I'd always heard a lot of good things about Framers' Workroom up in Tenleytown, so when I finally got around to framing an 18th century print that I bought last year at a little antique print store in Paris, I figured I'd give them a try. Turned out to be instant gratification- I walked in at 3:30 pm on Saturday and walked out at 5pm with a custom-framed piece. Score!
The great thing about Framers' Workroom is that, if you so choose, there is a "DIY" component- I saved $100 in labor by putting everything together at the end after they cut the mat and glass and custom built the frame. But this isn't scary or sloppy DIY. Basically, they have a bunch of large workstations set up with all of the tools you need, and the framer walks you through every step of the process (who am I kidding, I think she actually did most of it while I just got in the way!). Here's a little step by step.
Once Framers' Workroom brought out my mat, frame, and glass, I centered and positioned my artwork on the backing. Since my print was an antique and we didn't want to damage it, we slid the corners of the print into clear sticky tabs that secured to the back. So nothing is actually sticky on the print.
We flipped the mat back over and things were looking very promising! I had actually selected a variation of a french mat where they inset the lighter color mat into the darker one. It's a detail that makes a huge difference, and it was only a few extra dollars.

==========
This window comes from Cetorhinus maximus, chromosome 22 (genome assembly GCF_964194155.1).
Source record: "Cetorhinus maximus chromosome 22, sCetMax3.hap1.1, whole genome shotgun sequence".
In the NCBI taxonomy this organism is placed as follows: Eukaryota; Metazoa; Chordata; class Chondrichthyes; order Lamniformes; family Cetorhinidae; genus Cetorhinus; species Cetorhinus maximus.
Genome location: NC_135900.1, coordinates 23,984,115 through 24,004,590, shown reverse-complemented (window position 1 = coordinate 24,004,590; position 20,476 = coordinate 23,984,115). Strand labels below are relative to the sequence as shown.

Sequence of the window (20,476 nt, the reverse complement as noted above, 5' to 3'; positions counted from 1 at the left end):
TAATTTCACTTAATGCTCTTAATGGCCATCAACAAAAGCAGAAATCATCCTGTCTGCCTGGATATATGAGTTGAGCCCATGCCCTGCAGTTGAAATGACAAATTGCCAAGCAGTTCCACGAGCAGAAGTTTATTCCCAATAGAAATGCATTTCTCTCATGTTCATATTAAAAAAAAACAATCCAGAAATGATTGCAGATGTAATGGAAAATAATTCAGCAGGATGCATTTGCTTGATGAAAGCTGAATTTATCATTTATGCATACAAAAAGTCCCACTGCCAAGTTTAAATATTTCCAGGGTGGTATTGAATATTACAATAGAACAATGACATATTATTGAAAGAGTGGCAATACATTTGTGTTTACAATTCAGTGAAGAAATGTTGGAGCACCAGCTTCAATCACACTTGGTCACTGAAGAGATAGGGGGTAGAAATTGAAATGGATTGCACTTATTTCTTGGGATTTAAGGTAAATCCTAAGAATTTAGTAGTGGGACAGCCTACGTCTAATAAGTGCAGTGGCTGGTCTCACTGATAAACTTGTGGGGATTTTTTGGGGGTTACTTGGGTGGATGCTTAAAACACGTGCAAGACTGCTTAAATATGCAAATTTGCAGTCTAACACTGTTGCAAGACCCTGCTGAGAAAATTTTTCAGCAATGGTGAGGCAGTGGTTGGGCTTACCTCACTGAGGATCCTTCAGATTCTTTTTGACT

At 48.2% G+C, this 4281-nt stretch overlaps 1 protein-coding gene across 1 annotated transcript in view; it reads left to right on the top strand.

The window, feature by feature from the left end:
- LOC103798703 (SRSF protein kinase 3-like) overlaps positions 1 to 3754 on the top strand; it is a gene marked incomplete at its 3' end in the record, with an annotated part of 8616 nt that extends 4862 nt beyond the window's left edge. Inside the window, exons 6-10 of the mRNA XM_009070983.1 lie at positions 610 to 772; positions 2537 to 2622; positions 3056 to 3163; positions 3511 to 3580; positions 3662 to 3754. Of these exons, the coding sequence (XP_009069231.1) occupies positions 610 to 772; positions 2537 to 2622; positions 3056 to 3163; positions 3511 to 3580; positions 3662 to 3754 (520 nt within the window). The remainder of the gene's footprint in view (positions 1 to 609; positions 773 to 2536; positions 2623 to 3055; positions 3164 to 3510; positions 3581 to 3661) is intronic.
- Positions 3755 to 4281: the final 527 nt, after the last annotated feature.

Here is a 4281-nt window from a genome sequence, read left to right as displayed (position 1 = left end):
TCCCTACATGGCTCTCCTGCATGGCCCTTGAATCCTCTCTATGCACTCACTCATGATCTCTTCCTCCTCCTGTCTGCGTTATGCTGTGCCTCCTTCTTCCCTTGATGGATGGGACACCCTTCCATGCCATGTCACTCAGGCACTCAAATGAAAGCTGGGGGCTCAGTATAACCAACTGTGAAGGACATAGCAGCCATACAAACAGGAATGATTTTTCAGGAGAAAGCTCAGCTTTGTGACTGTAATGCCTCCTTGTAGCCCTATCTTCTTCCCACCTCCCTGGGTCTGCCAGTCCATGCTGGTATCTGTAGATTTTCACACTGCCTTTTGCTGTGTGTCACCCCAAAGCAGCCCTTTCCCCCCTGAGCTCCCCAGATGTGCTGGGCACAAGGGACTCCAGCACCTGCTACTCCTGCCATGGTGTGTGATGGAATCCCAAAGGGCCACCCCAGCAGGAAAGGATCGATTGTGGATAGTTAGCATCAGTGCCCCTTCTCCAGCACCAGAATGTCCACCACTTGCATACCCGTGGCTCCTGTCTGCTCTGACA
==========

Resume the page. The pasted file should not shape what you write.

Next I cleaned the glass and positioned it on top of the mat. Then we flipped the whole thing over and placed it into the frame. Finally, I used a handy staple-gun type contraption that puts tabs into the frame to hold the picture in place.
Next, around the edge of the frame, I applied a thin layer of tape that then peels off to create a sticky surface. Then we placed a large sheet of brown paper over the back, sealed it against the sticky edges, and cut it to size with a razor blade. Sounds complicated, but actually super easy.
Then it was just a matter of screwing in the "eyes" on the edge of the frame, and stringing the wire on. Again, they were with me every step of the way here. They packaged it up and off I went.
When I got home, I was thrilled to unwrap the finished result.
I had gone round and round over what kind of frame to choose, and chose a nice weathered silver that I think compliments the black and white print quite well.
I hung it on my entry wall (and of course it is so hard to take pictures of art due to the glare of the glass). I might not be going back to Paris this summer (boo), but at least I will remember it every time I see this!
I'd recommend paying a visit to Framers' Workroom - it's actually a lot of fun to get involved in the process! If you're not looking for a custom made frame, they have quite a few pre-made frames in a variety of sizes that are a HUGE step up from what you'd find pre-made at a big box store. Now, what can I frame next?